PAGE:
Coined in the late 20th century by American stunt performer Kent Shelton, the term theatrical jousting refers to a form of live entertainment in which a medieval jousting tournament is recreated in conjunction with a scripted performance. Alternative terms are "jousting reenactment" or "choreographed jousting".
The Hanlon-Lees Action Theater is credited with developing the theatrical joust format in 1979; its first appearance was at the New York Renaissance Faire in Tuxedo, New York. This type of performance has become very popular at various renaissance fairs by the early 2000s.
Typically a three-act affair, the theatrical joust consists of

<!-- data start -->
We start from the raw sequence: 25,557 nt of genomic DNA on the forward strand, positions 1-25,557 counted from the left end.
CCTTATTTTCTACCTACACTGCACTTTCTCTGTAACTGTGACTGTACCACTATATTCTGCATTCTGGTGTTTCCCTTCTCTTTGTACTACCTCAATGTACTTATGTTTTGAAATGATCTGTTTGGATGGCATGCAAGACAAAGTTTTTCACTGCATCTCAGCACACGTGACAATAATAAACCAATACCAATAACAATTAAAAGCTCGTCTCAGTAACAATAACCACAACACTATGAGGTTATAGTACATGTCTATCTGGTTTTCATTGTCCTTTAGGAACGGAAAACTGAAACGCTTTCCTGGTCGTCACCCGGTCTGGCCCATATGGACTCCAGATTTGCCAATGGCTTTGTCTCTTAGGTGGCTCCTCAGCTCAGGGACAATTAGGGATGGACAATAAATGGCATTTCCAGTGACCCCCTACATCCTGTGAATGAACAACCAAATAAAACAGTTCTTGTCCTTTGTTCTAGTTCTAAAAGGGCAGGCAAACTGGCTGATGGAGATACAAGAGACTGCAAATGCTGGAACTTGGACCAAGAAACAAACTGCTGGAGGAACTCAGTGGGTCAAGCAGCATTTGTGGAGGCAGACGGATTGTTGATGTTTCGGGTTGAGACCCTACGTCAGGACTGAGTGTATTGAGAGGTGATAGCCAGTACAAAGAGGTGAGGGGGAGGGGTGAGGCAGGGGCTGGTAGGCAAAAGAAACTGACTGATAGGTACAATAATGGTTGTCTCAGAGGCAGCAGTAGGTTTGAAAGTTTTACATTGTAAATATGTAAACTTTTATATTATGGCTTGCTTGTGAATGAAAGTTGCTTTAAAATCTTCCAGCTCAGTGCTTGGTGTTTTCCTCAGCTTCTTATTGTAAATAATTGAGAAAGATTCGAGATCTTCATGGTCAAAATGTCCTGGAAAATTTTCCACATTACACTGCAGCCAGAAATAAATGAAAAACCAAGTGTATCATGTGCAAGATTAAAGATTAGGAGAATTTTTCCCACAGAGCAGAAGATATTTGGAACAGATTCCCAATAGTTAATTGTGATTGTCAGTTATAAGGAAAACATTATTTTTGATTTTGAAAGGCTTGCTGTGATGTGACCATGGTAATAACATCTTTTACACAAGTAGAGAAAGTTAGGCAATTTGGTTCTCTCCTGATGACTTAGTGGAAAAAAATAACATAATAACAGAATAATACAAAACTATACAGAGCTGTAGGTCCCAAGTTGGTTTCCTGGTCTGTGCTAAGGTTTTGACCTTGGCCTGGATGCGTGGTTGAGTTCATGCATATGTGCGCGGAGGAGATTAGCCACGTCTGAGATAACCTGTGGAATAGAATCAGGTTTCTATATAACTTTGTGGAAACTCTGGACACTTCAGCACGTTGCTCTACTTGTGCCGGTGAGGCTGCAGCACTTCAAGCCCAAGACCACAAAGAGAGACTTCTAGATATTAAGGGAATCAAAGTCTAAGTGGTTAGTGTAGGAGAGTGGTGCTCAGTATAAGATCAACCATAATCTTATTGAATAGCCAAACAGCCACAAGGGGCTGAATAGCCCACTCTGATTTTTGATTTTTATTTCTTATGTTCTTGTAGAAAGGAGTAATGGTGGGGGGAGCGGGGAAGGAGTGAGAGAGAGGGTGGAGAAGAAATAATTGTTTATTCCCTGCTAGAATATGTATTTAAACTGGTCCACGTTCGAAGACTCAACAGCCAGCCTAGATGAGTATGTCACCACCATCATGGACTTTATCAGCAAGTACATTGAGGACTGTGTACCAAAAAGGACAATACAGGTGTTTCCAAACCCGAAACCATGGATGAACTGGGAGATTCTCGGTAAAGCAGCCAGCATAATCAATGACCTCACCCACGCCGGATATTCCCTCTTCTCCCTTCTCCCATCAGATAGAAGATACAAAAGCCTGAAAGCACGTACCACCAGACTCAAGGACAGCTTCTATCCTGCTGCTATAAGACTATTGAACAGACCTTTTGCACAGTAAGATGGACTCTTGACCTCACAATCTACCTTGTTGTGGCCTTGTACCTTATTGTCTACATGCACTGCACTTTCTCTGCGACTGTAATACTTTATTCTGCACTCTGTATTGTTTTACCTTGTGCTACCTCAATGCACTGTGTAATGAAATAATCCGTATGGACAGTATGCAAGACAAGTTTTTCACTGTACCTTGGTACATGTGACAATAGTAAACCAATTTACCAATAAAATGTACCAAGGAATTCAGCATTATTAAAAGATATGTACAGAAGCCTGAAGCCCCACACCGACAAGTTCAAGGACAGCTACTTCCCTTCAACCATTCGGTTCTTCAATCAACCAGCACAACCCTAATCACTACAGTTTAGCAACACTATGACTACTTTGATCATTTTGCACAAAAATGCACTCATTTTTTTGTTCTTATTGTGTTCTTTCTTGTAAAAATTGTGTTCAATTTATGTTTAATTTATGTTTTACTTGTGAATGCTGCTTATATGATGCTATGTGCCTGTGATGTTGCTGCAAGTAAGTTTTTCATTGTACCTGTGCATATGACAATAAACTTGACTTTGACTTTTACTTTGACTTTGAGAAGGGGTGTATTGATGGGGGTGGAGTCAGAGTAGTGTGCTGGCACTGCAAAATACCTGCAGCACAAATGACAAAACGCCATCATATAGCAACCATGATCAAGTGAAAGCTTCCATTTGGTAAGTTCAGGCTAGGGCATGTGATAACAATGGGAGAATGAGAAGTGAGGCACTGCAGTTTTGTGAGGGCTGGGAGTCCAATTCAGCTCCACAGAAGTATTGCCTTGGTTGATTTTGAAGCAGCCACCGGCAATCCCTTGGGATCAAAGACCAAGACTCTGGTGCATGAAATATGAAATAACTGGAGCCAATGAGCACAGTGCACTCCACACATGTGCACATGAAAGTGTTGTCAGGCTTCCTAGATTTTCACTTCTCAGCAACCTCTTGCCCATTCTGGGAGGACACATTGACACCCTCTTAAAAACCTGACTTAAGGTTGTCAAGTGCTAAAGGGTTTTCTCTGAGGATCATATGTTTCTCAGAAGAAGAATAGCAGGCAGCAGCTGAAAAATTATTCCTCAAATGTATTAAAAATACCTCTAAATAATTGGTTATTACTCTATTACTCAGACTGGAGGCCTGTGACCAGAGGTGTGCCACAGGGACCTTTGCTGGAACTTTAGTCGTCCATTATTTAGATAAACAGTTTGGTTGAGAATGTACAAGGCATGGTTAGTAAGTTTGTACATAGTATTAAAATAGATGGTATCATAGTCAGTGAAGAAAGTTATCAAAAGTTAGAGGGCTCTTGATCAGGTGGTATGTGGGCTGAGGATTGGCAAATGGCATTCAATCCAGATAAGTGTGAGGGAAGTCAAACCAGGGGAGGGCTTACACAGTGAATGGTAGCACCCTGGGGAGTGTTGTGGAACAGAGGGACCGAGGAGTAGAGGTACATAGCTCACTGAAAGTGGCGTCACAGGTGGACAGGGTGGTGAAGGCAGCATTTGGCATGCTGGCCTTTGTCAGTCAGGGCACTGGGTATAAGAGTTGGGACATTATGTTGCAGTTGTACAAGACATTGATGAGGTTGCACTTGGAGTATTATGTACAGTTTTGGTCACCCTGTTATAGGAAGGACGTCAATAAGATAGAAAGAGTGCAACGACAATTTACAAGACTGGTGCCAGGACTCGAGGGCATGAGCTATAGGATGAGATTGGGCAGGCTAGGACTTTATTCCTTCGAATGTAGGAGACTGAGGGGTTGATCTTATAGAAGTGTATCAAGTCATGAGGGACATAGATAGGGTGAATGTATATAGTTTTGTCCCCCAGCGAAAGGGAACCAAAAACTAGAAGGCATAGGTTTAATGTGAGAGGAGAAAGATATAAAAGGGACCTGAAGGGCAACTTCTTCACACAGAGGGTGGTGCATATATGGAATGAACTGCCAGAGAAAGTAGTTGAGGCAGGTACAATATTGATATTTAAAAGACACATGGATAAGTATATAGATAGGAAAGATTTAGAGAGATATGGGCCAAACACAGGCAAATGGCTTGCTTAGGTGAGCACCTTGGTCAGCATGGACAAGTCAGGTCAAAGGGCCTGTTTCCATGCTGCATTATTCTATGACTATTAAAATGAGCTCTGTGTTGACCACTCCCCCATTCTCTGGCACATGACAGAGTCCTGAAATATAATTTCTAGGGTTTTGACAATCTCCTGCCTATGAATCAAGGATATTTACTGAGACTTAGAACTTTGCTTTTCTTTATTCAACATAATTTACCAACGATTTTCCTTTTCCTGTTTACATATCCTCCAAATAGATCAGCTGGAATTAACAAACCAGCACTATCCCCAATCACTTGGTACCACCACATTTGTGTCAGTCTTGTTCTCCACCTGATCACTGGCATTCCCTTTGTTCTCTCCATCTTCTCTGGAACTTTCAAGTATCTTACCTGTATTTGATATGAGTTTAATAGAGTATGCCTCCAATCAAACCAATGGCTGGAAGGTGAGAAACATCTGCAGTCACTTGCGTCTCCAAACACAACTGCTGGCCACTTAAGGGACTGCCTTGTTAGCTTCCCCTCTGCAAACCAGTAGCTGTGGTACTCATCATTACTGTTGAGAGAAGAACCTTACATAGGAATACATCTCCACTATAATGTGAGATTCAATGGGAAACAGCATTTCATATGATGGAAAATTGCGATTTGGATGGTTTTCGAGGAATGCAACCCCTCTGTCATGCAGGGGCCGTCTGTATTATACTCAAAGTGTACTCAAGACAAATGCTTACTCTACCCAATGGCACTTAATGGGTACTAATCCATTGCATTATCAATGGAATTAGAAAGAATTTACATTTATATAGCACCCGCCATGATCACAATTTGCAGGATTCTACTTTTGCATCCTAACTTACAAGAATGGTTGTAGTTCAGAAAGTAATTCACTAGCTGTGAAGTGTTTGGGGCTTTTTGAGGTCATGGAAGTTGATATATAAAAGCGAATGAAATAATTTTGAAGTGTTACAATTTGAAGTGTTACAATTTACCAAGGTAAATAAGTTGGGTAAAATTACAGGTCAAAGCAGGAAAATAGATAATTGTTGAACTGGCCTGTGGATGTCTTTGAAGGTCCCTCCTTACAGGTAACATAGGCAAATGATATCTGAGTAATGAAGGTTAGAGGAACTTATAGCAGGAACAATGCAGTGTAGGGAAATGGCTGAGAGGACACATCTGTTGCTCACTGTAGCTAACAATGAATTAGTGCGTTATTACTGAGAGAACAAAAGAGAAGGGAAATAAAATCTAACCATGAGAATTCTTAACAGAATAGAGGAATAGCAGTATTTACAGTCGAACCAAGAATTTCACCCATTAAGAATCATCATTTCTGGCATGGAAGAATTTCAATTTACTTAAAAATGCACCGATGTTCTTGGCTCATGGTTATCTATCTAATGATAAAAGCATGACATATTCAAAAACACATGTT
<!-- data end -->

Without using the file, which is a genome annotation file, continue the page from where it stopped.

- a display of skill;
- a mock battle which results in a verbal challenge;
- an armed joust on horseback, often "to the death."
As the show must be repeated on a daily or weekly basis, all fights are carefully choreographed and rehearsed. Horses must be trained to withstand such peculiarities as the clatter of steel weaponry, the occurrence of a rider being knocked from the saddle, and the roar of large crowds. Special makeup and/or property effects are often incorporated into the performance to provide the illusion of violent death or shattering equipment.
- Leeser, Kevin (2006). Renaissance Men (documentary film), 3 Alarm Carnival Productions.
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